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Summary:

Verizon reported its first-quarter earnings this morning, with most things going as expected. Wireless is booming (1.5 million net additions, 13 percent revenue growth), FiOS TV’s demand seems to be picking up (263,000 new subscribers, putting the total at 1.2 million), and not surprisingly, the company […]

Verizon reported its first-quarter earnings this morning, with most things going as expected. Wireless is booming (1.5 million net additions, 13 percent revenue growth), FiOS TV’s demand seems to be picking up (263,000 new subscribers, putting the total at 1.2 million), and not surprisingly, the company saw accelerated decline in the number of wireline customers. During the quarter, the company lost 762,000 residential lines and about 186,000 lines.

In other words, there is a renewed urgency around FiOS offerings. The fiber broadband and TV offerings can help overcome some of the line losses. During the quarter, the company added 266,000 new broadband connections — 262,000 of which came from FiOS Internet service. The company had a total of 8.5 million connections: 6.7 million DSL-based Verizon High Speed Internet connections and 1.8 million FiOS Internet connections.

What that means is that Verizon’s DSL growth is all but over. At the end of 2007, the company had 8.2 million subscribers. Of the 300,000 new subscribers Verizon added in the first quarter of 2008, 262,000 are FiOS fiber subscribers. That leaves 38,000 DSL subscribers — or roughly 12,600 new additions per month. At present, FiOS Internet is available for sale to 7.9 million premises. Penetration for the service averaged 22.9 percent across all markets.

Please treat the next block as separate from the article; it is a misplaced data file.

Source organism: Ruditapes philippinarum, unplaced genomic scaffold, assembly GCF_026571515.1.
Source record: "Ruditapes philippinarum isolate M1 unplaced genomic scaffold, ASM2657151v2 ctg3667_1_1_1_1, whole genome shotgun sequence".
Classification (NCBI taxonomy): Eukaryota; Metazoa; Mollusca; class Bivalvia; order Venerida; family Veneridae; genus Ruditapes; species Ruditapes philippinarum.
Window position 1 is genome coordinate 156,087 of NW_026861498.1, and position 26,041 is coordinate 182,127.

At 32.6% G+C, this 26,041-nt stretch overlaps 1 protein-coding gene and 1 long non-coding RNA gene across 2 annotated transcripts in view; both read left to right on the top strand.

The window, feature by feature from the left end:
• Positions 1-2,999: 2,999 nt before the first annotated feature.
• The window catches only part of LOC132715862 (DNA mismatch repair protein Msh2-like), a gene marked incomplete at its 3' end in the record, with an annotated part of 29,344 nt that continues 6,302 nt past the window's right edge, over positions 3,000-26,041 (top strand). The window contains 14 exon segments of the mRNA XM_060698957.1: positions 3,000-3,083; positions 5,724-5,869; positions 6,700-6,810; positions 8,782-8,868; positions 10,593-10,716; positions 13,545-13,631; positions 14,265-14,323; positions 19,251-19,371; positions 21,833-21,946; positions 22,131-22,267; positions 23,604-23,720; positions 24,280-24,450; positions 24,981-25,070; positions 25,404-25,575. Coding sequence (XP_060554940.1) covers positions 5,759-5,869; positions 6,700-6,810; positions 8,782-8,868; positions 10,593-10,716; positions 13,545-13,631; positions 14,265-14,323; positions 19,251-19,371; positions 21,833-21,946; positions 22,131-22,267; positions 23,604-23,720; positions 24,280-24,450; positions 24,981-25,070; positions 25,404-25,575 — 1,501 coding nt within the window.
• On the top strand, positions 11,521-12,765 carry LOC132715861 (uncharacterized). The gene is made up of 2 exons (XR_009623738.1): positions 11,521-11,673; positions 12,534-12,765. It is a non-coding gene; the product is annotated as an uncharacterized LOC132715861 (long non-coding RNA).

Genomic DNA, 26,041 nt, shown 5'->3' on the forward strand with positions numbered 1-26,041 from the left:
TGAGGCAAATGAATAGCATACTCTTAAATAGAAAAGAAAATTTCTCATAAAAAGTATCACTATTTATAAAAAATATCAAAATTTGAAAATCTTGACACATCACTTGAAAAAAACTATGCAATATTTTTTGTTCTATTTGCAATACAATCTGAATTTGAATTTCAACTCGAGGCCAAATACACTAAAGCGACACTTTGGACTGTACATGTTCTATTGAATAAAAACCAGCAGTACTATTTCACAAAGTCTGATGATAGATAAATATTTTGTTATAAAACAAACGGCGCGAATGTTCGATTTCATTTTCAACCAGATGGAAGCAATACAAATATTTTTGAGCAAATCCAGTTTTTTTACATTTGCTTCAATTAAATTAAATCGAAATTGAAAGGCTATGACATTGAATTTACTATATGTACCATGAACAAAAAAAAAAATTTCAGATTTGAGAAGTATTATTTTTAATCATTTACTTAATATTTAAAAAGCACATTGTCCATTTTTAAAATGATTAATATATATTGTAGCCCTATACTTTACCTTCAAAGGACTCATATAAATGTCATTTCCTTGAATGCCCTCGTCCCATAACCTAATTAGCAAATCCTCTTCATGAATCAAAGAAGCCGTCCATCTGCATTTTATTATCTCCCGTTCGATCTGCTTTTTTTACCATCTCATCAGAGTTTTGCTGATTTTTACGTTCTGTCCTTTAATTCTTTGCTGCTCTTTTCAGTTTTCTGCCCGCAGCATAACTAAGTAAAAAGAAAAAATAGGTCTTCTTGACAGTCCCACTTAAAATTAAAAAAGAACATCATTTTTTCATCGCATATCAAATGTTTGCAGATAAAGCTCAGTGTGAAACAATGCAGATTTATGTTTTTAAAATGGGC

Verizon, like many other carriers, is in a race against time: It is critical for the phone companies to keep people talking on their lines if they want to sell them broadband and video services in the future.

  1. Cable’s VoIP service and features out numbers FiOS phone for the same price (if subscribing to TV and Internet too).

    From my personal experience, moving from Comcast triple play to Verizon FiOS triple play… the novelty is starting to wear off. In Oregon we still don’t have HD VOD, Comcast now carries more HD channels then FiOS TV (not factoring in PQ into the equation) and FiOS phone is NOTHING more than just phone service with three free additional options.

    Why switch to Verizon; because I’m saving ~40.00 a month. This is with Verizon’s messed up billing. I’m getting the discount on TV and Phone but not Internet because I had it before and there is some issue with added it in…I’m still calling them every month about it.
    There are other reasons to why I switched at the time (Jan, 08): faster upload speed, more HD channels (at that time Verizon had more) and multi-room DVR functionality.

    But getting back to my opinion on why the loss of residential landlines, Verizon’s options don’t match cables. No online access for voicemail, voicemail options, calling options (forwarding, schedule forwarding), calling logs (dialed and received) and email notifications.

    For others killing the landline and only going cellular I can totally understand why. One number and mobility.

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  2. Verizon’s having a hard time, granted. And that’s because DSL is slow and about 5 years behind, technology-wise.

    But Comcast is going to be too if they don’t fix the bandwidth issues in their broadband service (i.e. P2P Sapping, 24+ Hour Outages for no reason, etc.). I, for one, have abandoned them in favor of Clearwire. The current generation is leaning more towards consolidating their entertainment and communications to the computer and frankly, I don’t want to pay for phone and cable to get a good deal on high-speed internet.